Data-stealing Qadars Trojan malware takes aim at 18 UK banks

Sophisticated malware has been discovered, capable of tricking users into giving away admin rights to their entire system, as well as stealing their bank details.

qadar-fake-security-update.png

The fake security update used by Qadars.

Image: IBM X-Force

A three-year-old banking Trojan, believed to be the work of experienced and organised Russian cybercriminals, has now turned its attention to UK banks.

The Qadars Trojan has been active since 2013. Using several different versions, the malware has targeted banks in different regions, beginning with France and the Netherlands during 2013 and 2014, then Australia, Canada, the United States, and the Netherlands during 2015 and 2016.

Now, cybersecurity researchers at IBM X-Force Research -- who last month spotted malware attacking Brazilian banks ahead of the Olympics -- have observed the launch of a fresh version of Qadars and a new infection campaign.

This time, the malware campaign is targeting 18 banks in the UK -- which haven't been named for security reasons -- as well as financial institutions in Germany, Poland, and once again, the Netherlands. UK banks have recently also been targeted by a separate data-stealing Dridex malware campaign.

Qadars historically infects end-points using exploit kits found on compromised hosts, or on domains purchased for the purpose of serving malware. It has also been known to employ botnets, using downloader-type malware to infect victims.

Qadars uses social engineering to help take control of systems and undertake full-scale theft of data, including information from the two-factor authentication systems used by many online banking services. The Trojan is also capable of monitoring all user activity on a device and hijacking text messaging on the victim's mobile phone.

While Qadars predominantly focuses on stealing bank data, it also targets Facebook users, online sports betting users, e-commerce, and others.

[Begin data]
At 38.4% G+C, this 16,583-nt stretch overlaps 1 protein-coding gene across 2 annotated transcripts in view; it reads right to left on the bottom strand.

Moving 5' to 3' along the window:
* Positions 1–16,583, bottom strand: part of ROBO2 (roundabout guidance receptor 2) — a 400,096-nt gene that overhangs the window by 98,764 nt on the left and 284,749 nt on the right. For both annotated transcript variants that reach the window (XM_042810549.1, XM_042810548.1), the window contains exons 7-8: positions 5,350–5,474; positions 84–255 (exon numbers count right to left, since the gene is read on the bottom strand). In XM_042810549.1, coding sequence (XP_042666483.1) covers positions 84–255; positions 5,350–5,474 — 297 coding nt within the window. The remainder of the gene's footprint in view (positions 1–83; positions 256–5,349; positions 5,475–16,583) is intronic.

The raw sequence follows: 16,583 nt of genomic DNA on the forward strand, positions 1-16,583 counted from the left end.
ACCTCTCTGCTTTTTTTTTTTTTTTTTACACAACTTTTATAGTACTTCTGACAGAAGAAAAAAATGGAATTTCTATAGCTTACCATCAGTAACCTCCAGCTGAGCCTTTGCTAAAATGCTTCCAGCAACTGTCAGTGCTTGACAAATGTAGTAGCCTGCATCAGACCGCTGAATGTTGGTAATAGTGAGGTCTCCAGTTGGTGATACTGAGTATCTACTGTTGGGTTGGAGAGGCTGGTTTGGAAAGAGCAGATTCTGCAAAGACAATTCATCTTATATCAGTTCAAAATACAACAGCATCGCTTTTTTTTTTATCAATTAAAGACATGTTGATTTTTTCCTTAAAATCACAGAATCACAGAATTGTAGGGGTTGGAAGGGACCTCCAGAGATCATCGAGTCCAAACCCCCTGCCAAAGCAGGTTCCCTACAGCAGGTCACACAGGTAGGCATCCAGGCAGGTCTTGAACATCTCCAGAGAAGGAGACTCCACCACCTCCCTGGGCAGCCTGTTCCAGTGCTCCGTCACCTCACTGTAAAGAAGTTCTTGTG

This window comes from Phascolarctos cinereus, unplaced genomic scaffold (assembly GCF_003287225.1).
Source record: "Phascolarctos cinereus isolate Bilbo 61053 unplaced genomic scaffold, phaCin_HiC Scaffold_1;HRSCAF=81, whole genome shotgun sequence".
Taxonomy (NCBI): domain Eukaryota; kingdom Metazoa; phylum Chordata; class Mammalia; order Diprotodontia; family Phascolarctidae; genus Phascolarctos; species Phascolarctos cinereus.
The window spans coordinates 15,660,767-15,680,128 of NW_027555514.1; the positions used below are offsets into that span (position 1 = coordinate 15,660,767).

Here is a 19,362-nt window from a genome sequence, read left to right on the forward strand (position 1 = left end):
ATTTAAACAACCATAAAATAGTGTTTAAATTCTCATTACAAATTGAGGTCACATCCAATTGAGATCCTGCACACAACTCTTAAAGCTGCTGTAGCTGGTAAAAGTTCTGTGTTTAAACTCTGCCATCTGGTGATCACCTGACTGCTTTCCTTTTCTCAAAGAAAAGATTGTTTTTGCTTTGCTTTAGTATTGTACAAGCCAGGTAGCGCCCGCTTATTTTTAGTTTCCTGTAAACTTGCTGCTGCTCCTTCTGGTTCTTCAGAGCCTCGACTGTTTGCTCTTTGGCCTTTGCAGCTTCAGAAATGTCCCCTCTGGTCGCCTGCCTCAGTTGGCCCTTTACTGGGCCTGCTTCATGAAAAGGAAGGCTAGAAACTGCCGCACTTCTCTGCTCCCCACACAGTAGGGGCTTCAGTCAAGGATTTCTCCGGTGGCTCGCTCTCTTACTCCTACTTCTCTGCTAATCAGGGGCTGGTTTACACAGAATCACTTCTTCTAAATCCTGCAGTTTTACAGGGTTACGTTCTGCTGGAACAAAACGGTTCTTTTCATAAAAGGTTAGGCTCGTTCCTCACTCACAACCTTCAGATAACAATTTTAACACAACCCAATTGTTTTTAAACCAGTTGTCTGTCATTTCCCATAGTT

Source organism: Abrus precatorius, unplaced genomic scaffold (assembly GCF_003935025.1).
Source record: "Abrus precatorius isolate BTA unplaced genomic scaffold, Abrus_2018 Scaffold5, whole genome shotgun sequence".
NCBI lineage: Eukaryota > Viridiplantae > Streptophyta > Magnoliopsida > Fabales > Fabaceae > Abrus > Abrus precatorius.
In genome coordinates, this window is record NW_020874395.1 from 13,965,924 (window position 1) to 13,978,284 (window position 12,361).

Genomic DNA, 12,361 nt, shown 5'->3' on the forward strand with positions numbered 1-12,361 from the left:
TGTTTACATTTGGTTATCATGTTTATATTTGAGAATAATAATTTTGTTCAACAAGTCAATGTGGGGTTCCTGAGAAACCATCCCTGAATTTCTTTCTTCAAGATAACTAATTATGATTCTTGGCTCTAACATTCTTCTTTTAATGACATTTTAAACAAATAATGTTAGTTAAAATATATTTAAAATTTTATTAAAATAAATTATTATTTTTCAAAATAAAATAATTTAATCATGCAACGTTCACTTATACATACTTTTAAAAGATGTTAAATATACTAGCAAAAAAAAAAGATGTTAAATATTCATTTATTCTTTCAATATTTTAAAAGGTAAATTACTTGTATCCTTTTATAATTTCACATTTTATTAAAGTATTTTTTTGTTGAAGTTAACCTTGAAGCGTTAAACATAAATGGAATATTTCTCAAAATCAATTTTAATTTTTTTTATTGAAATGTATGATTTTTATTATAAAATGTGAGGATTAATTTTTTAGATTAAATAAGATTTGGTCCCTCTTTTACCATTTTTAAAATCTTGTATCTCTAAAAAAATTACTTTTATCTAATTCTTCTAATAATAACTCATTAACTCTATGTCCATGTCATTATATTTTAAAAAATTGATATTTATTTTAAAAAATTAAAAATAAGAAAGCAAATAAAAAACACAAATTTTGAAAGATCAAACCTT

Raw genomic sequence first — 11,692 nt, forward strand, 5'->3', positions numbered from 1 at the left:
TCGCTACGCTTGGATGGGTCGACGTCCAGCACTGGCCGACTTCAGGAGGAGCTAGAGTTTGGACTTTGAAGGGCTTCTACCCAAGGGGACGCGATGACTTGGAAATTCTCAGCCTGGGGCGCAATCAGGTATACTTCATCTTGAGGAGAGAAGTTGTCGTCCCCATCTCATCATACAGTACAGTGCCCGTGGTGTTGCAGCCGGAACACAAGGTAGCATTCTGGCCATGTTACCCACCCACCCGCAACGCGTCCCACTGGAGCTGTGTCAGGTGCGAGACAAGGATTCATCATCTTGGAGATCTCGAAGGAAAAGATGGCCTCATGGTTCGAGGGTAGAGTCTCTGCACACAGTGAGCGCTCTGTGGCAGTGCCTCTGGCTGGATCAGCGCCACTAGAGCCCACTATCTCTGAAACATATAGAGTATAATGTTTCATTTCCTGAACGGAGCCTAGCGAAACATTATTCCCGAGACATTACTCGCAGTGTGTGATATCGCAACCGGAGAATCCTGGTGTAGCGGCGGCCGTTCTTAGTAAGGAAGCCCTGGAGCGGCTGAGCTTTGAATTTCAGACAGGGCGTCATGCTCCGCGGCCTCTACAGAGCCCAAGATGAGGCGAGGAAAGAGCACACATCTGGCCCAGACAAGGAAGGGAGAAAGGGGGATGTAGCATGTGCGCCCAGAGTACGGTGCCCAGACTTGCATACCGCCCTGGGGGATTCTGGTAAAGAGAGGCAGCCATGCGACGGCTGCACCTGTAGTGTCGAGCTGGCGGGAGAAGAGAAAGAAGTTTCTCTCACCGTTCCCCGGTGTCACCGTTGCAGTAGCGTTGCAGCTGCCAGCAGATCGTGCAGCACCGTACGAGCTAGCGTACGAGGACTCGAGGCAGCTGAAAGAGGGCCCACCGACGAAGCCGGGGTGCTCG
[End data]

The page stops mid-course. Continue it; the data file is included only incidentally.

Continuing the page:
The latest version of the malware, Qadars v3, initially appeared in the first quarter of this year and was in regular use by May. Indeed, after only a few months, the authors of the malware had released bug fixes and improvements to the code: these notes are said to be written in Russian and IBM X-Force research analysis suggests that all the code comes from a single source.

Whoever may be behind Qadars, they're thought to be a highly-professional, organised group, as demonstrated by the continual evolution of the malware and the advanced techniques it uses to squeeze as much information out of the victim as possible.

One of those is a privilege-escalation trick which sees Qadars' dropper using social engineering to dupe the user into believing there's a new Windows security update ready to be installed on their system. However, if the victim agrees to install this fake update, it doesn't secure them against anything, but rather does the opposite: it provides Qadars with admin rights to their entire machine -- and potentially any data stored on it.

While the number of incidents involving Qadars is small compared to other Trojans such as GozNym or Dridex -- with the latter arguably the greatest Trojan threat to the financial sector -- the malware is extremely effective, especially as it mainly focuses only on specific regions at one time - hence the rise of attacks against UK banks in the last month.

It's possible that those behind Qadars don't engage in large-scale attacks because they want to remain under the radar and able to carry out focused and less visible operations in order to continue to steal data for profit, rather than for bragging rights like some other hacking groups.

Naturally, acting as large depositories of both money and financial data, banks are a lucrative target for hackers and therefore constantly face persistent and sophisticated cyberattacks.

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